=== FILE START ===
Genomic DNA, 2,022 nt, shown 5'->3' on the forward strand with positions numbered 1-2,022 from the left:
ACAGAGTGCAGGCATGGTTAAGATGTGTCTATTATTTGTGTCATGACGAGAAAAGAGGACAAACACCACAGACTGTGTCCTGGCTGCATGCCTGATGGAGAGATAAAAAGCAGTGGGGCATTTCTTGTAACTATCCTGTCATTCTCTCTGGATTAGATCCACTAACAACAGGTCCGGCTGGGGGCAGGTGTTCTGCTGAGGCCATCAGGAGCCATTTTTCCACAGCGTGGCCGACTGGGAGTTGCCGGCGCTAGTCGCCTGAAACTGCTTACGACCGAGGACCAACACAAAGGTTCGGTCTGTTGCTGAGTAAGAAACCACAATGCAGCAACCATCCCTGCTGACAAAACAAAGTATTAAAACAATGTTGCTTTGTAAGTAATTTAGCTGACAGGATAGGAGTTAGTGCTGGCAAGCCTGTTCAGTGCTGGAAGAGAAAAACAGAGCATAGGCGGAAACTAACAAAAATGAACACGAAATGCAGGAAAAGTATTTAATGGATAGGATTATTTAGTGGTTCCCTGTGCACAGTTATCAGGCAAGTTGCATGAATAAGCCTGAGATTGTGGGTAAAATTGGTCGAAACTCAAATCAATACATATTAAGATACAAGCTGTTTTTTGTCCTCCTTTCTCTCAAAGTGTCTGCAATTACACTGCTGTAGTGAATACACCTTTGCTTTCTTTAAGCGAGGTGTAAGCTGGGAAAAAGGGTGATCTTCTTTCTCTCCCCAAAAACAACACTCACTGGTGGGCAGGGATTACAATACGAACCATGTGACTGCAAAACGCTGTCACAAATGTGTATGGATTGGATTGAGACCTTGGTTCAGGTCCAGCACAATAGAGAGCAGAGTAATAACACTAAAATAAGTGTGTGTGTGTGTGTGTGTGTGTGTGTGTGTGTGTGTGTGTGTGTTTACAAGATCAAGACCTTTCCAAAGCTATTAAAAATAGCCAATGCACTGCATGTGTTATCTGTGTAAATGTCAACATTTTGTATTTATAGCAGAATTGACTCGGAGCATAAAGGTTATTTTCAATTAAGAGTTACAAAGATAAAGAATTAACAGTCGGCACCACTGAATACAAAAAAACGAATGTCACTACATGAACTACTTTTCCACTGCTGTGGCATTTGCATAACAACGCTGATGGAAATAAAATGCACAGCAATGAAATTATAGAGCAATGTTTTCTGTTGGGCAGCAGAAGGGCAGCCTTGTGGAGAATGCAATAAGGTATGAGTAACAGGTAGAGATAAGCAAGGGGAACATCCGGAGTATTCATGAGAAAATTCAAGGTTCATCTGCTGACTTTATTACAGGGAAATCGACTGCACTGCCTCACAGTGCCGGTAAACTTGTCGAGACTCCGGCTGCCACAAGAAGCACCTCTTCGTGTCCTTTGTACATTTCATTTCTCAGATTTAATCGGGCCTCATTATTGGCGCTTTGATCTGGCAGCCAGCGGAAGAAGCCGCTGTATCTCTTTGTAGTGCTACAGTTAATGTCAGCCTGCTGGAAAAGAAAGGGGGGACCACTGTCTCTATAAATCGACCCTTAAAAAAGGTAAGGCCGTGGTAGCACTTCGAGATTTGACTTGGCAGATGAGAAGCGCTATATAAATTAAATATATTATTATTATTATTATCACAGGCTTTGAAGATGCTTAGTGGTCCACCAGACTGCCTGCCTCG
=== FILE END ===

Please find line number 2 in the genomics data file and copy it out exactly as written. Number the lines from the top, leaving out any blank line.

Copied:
ACAGAGTGCAGGCATGGTTAAGATGTGTCTATTATTTGTGTCATGACGAGAAAAGAGGACAAACACCACAGACTGTGTCCTGGCTGCATGCCTGATGGAGAGATAAAAAGCAGTGGGGCATTTCTTGTAACTATCCTGTCATTCTCTCTGGATTAGATCCACTAACAACAGGTCCGGCTGGGGGCAGGTGTTCTGCTGAGGCCATCAGGAGCCATTTTTCCACAGCGTGGCCGACTGGGAGTTGCCGGCGCTAGTCGCCTGAAACTGCTTACGACCGAGGACCAACACAAAGGTTCGGTCTGTTGCTGAGTAAGAAACCACAATGCAGCAACCATCCCTGCTGACAAAACAAAGTATTAAAACAATGTTGCTTTGTAAGTAATTTAGCTGACAGGATAGGAGTTAGTGCTGGCAAGCCTGTTCAGTGCTGGAAGAGAAAAACAGAGCATAGGCGGAAACTAACAAAAATGAACACGAAATGCAGGAAAAGTATTTAATGGATAGGATTATTTAGTGGTTCCCTGTGCACAGTTATCAGGCAAGTTGCATGAATAAGCCTGAGATTGTGGGTAAAATTGGTCGAAACTCAAATCAATACATATTAAGATACAAGCTGTTTTTTGTCCTCCTTTCTCTCAAAGTGTCTGCAATTACACTGCTGTAGTGAATACACCTTTGCTTTCTTTAAGCGAGGTGTAAGCTGGGAAAAAGGGTGATCTTCTTTCTCTCCCCAAAAACAACACTCACTGGTGGGCAGGGATTACAATACGAACCATGTGACTGCAAAACGCTGTCACAAATGTGTATGGATTGGATTGAGACCTTGGTTCAGGTCCAGCACAATAGAGAGCAGAGTAATAACACTAAAATAAGTGTGTGTGTGTGTGTGTGTGTGTGTGTGTGTGTGTGTGTGTGTGTTTACAAGATCAAGACCTTTCCAAAGCTATTAAAAATAGCCAATGCACTGCATGTGTTATCTGTGTAAATGTCAACATTTTGTATTTATAGCAGAATTGACTCGGAGCATAAAGGTTATTTTCAATTAAGAGTTACAAAGATAAAGAATTAACAGTCGGCACCACTGAATACAAAAAAACGAATGTCACTACATGAACTACTTTTCCACTGCTGTGGCATTTGCATAACAACGCTGATGGAAATAAAATGCACAGCAATGAAATTATAGAGCAATGTTTTCTGTTGGGCAGCAGAAGGGCAGCCTTGTGGAGAATGCAATAAGGTATGAGTAACAGGTAGAGATAAGCAAGGGGAACATCCGGAGTATTCATGAGAAAATTCAAGGTTCATCTGCTGACTTTATTACAGGGAAATCGACTGCACTGCCTCACAGTGCCGGTAAACTTGTCGAGACTCCGGCTGCCACAAGAAGCACCTCTTCGTGTCCTTTGTACATTTCATTTCTCAGATTTAATCGGGCCTCATTATTGGCGCTTTGATCTGGCAGCCAGCGGAAGAAGCCGCTGTATCTCTTTGTAGTGCTACAGTTAATGTCAGCCTGCTGGAAAAGAAAGGGGGGACCACTGTCTCTATAAATCGACCCTTAAAAAAGGTAAGGCCGTGGTAGCACTTCGAGATTTGACTTGGCAGATGAGAAGCGCTATATAAATTAAATATATTATTATTATTATTATCACAGGCTTTGAAGATGCTTAGTGGTCCACCAGACTGCCTGCCTCG